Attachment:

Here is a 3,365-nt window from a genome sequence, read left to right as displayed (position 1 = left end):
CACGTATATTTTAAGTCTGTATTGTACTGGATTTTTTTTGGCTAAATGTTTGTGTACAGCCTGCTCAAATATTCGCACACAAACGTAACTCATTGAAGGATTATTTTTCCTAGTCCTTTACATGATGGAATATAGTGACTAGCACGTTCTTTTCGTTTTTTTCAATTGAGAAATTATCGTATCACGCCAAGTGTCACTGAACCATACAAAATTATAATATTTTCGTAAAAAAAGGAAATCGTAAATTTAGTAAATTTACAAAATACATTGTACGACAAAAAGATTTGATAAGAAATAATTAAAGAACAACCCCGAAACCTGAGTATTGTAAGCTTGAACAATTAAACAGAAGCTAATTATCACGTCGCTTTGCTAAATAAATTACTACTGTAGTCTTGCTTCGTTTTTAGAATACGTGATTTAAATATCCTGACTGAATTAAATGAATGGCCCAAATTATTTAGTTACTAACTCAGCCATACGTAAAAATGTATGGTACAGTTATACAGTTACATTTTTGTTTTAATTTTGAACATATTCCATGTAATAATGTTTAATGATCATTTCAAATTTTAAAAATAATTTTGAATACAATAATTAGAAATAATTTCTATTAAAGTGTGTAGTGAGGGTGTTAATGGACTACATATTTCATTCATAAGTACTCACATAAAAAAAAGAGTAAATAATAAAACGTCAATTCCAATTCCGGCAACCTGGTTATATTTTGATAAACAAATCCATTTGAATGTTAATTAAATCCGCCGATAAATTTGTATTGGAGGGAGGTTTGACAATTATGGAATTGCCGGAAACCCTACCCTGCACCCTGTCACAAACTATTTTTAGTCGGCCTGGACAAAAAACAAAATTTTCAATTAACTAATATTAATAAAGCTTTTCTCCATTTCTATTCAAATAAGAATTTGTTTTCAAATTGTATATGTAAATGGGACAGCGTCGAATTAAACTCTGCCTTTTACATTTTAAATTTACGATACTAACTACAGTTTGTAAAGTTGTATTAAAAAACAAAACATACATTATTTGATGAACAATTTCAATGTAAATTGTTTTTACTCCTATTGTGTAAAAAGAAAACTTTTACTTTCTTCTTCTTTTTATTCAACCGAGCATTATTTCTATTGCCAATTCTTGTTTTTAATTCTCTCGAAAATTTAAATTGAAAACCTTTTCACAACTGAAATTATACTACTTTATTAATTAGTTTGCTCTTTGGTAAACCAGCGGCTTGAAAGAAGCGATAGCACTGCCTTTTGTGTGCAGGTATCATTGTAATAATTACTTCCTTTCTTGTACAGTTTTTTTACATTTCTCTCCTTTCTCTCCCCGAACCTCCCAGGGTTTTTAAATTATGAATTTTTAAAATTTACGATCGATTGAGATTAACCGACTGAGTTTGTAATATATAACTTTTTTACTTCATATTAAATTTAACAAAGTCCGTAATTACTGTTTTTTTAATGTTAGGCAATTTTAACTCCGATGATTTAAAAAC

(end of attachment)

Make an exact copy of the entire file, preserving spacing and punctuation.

Here is a 3,365-nt window from a genome sequence, read left to right as displayed (position 1 = left end):
CACGTATATTTTAAGTCTGTATTGTACTGGATTTTTTTTGGCTAAATGTTTGTGTACAGCCTGCTCAAATATTCGCACACAAACGTAACTCATTGAAGGATTATTTTTCCTAGTCCTTTACATGATGGAATATAGTGACTAGCACGTTCTTTTCGTTTTTTTCAATTGAGAAATTATCGTATCACGCCAAGTGTCACTGAACCATACAAAATTATAATATTTTCGTAAAAAAAGGAAATCGTAAATTTAGTAAATTTACAAAATACATTGTACGACAAAAAGATTTGATAAGAAATAATTAAAGAACAACCCCGAAACCTGAGTATTGTAAGCTTGAACAATTAAACAGAAGCTAATTATCACGTCGCTTTGCTAAATAAATTACTACTGTAGTCTTGCTTCGTTTTTAGAATACGTGATTTAAATATCCTGACTGAATTAAATGAATGGCCCAAATTATTTAGTTACTAACTCAGCCATACGTAAAAATGTATGGTACAGTTATACAGTTACATTTTTGTTTTAATTTTGAACATATTCCATGTAATAATGTTTAATGATCATTTCAAATTTTAAAAATAATTTTGAATACAATAATTAGAAATAATTTCTATTAAAGTGTGTAGTGAGGGTGTTAATGGACTACATATTTCATTCATAAGTACTCACATAAAAAAAAGAGTAAATAATAAAACGTCAATTCCAATTCCGGCAACCTGGTTATATTTTGATAAACAAATCCATTTGAATGTTAATTAAATCCGCCGATAAATTTGTATTGGAGGGAGGTTTGACAATTATGGAATTGCCGGAAACCCTACCCTGCACCCTGTCACAAACTATTTTTAGTCGGCCTGGACAAAAAACAAAATTTTCAATTAACTAATATTAATAAAGCTTTTCTCCATTTCTATTCAAATAAGAATTTGTTTTCAAATTGTATATGTAAATGGGACAGCGTCGAATTAAACTCTGCCTTTTACATTTTAAATTTACGATACTAACTACAGTTTGTAAAGTTGTATTAAAAAACAAAACATACATTATTTGATGAACAATTTCAATGTAAATTGTTTTTACTCCTATTGTGTAAAAAGAAAACTTTTACTTTCTTCTTCTTTTTATTCAACCGAGCATTATTTCTATTGCCAATTCTTGTTTTTAATTCTCTCGAAAATTTAAATTGAAAACCTTTTCACAACTGAAATTATACTACTTTATTAATTAGTTTGCTCTTTGGTAAACCAGCGGCTTGAAAGAAGCGATAGCACTGCCTTTTGTGTGCAGGTATCATTGTAATAATTACTTCCTTTCTTGTACAGTTTTTTTACATTTCTCTCCTTTCTCTCCCCGAACCTCCCAGGGTTTTTAAATTATGAATTTTTAAAATTTACGATCGATTGAGATTAACCGACTGAGTTTGTAATATATAACTTTTTTACTTCATATTAAATTTAACAAAGTCCGTAATTACTGTTTTTTTAATGTTAGGCAATTTTAACTCCGATGATTTAAAAAC